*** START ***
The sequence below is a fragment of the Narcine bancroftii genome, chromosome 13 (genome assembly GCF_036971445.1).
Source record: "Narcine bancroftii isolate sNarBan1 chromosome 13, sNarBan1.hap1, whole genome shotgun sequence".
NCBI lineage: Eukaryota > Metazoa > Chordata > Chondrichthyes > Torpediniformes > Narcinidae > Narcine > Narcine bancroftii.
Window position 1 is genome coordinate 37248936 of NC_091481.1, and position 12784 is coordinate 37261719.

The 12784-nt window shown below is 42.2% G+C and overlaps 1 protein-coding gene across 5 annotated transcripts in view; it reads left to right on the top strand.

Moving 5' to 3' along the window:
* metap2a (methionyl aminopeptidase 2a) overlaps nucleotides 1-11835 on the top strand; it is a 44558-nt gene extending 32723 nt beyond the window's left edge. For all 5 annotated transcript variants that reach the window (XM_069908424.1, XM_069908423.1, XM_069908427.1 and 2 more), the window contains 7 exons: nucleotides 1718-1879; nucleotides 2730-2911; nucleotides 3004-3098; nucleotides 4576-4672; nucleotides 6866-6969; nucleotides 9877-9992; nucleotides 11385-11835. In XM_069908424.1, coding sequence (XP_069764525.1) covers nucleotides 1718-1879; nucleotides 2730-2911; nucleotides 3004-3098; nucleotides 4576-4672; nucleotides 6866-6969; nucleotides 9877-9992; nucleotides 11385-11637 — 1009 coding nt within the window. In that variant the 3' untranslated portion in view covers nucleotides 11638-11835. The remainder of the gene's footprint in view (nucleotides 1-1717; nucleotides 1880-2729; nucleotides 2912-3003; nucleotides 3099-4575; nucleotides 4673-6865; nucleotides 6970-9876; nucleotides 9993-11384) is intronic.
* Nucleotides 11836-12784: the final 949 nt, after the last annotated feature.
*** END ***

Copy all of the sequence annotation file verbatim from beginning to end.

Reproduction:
The sequence below is a fragment of the Narcine bancroftii genome, chromosome 13 (genome assembly GCF_036971445.1).
Source record: "Narcine bancroftii isolate sNarBan1 chromosome 13, sNarBan1.hap1, whole genome shotgun sequence".
NCBI lineage: Eukaryota > Metazoa > Chordata > Chondrichthyes > Torpediniformes > Narcinidae > Narcine > Narcine bancroftii.
Window position 1 is genome coordinate 37248936 of NC_091481.1, and position 12784 is coordinate 37261719.

The 12784-nt window shown below is 42.2% G+C and overlaps 1 protein-coding gene across 5 annotated transcripts in view; it reads left to right on the top strand.

Moving 5' to 3' along the window:
* metap2a (methionyl aminopeptidase 2a) overlaps nucleotides 1-11835 on the top strand; it is a 44558-nt gene extending 32723 nt beyond the window's left edge. For all 5 annotated transcript variants that reach the window (XM_069908424.1, XM_069908423.1, XM_069908427.1 and 2 more), the window contains 7 exons: nucleotides 1718-1879; nucleotides 2730-2911; nucleotides 3004-3098; nucleotides 4576-4672; nucleotides 6866-6969; nucleotides 9877-9992; nucleotides 11385-11835. In XM_069908424.1, coding sequence (XP_069764525.1) covers nucleotides 1718-1879; nucleotides 2730-2911; nucleotides 3004-3098; nucleotides 4576-4672; nucleotides 6866-6969; nucleotides 9877-9992; nucleotides 11385-11637 — 1009 coding nt within the window. In that variant the 3' untranslated portion in view covers nucleotides 11638-11835. The remainder of the gene's footprint in view (nucleotides 1-1717; nucleotides 1880-2729; nucleotides 2912-3003; nucleotides 3099-4575; nucleotides 4673-6865; nucleotides 6970-9876; nucleotides 9993-11384) is intronic.
* Nucleotides 11836-12784: the final 949 nt, after the last annotated feature.